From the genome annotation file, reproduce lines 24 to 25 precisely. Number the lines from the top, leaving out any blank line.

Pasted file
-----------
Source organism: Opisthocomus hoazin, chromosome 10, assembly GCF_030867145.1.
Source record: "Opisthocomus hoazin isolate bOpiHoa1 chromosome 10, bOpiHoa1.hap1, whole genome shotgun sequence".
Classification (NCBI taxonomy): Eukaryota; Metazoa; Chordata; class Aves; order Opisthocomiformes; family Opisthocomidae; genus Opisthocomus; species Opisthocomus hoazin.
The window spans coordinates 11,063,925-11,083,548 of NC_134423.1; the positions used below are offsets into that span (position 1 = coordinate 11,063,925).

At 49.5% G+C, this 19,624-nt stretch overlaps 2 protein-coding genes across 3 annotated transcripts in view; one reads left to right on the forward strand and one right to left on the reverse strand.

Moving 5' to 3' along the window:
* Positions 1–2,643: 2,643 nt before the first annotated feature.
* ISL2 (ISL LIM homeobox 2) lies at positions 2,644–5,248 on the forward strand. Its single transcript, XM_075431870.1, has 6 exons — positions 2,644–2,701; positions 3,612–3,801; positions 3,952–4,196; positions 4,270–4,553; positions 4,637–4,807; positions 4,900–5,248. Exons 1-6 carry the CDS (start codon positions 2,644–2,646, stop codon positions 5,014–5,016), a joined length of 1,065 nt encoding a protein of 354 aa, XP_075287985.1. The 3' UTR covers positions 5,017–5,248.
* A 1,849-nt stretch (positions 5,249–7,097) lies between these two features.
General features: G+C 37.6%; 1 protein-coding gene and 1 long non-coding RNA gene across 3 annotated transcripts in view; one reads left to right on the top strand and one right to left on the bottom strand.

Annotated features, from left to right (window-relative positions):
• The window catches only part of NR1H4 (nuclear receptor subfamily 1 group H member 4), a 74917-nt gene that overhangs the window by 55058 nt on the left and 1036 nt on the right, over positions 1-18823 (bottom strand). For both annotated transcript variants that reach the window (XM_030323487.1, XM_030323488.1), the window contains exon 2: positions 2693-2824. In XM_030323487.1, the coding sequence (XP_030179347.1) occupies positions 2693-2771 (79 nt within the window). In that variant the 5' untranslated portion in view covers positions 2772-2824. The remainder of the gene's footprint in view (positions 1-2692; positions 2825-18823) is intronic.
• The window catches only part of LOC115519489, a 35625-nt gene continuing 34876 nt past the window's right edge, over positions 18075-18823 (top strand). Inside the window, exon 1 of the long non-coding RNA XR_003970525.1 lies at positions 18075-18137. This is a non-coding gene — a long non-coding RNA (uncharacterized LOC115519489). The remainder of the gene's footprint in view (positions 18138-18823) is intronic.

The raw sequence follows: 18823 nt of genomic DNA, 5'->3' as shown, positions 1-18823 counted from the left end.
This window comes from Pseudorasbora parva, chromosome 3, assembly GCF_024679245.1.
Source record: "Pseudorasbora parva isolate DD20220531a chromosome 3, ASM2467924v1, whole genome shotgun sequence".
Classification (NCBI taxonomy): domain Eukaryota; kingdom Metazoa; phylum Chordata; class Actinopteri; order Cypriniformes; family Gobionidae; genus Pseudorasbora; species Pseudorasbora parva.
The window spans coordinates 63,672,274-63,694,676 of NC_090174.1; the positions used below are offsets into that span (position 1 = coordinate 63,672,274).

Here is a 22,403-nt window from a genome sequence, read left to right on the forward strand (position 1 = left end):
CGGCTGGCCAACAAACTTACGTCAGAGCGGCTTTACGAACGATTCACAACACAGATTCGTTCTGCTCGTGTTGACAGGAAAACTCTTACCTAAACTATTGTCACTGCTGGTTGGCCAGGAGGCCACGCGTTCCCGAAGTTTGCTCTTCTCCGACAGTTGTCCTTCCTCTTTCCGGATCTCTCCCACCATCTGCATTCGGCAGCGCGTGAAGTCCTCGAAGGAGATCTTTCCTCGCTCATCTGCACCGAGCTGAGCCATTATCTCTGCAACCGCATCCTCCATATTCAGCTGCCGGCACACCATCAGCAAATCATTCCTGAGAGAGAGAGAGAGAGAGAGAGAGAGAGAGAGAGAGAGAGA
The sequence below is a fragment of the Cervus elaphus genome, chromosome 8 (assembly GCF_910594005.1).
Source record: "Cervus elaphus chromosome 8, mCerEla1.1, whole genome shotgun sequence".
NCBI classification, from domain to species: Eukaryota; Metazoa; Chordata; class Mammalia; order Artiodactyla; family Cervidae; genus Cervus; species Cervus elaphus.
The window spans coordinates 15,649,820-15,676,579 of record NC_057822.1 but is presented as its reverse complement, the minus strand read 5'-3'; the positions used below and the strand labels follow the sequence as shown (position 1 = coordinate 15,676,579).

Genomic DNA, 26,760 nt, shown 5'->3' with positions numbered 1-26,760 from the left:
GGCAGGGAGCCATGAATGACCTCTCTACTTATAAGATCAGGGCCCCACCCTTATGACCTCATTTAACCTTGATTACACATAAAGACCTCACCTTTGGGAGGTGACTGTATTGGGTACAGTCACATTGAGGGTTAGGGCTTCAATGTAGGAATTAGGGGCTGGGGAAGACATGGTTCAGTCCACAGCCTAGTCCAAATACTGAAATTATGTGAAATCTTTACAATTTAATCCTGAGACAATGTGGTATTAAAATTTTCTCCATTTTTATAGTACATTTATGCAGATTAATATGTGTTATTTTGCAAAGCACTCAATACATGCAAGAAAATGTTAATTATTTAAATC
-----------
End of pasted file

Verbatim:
The window spans coordinates 15,649,820-15,676,579 of record NC_057822.1 but is presented as its reverse complement, the minus strand read 5'-3'; the positions used below and the strand labels follow the sequence as shown (position 1 = coordinate 15,676,579).

Genomic DNA, 26,760 nt, shown 5'->3' with positions numbered 1-26,760 from the left: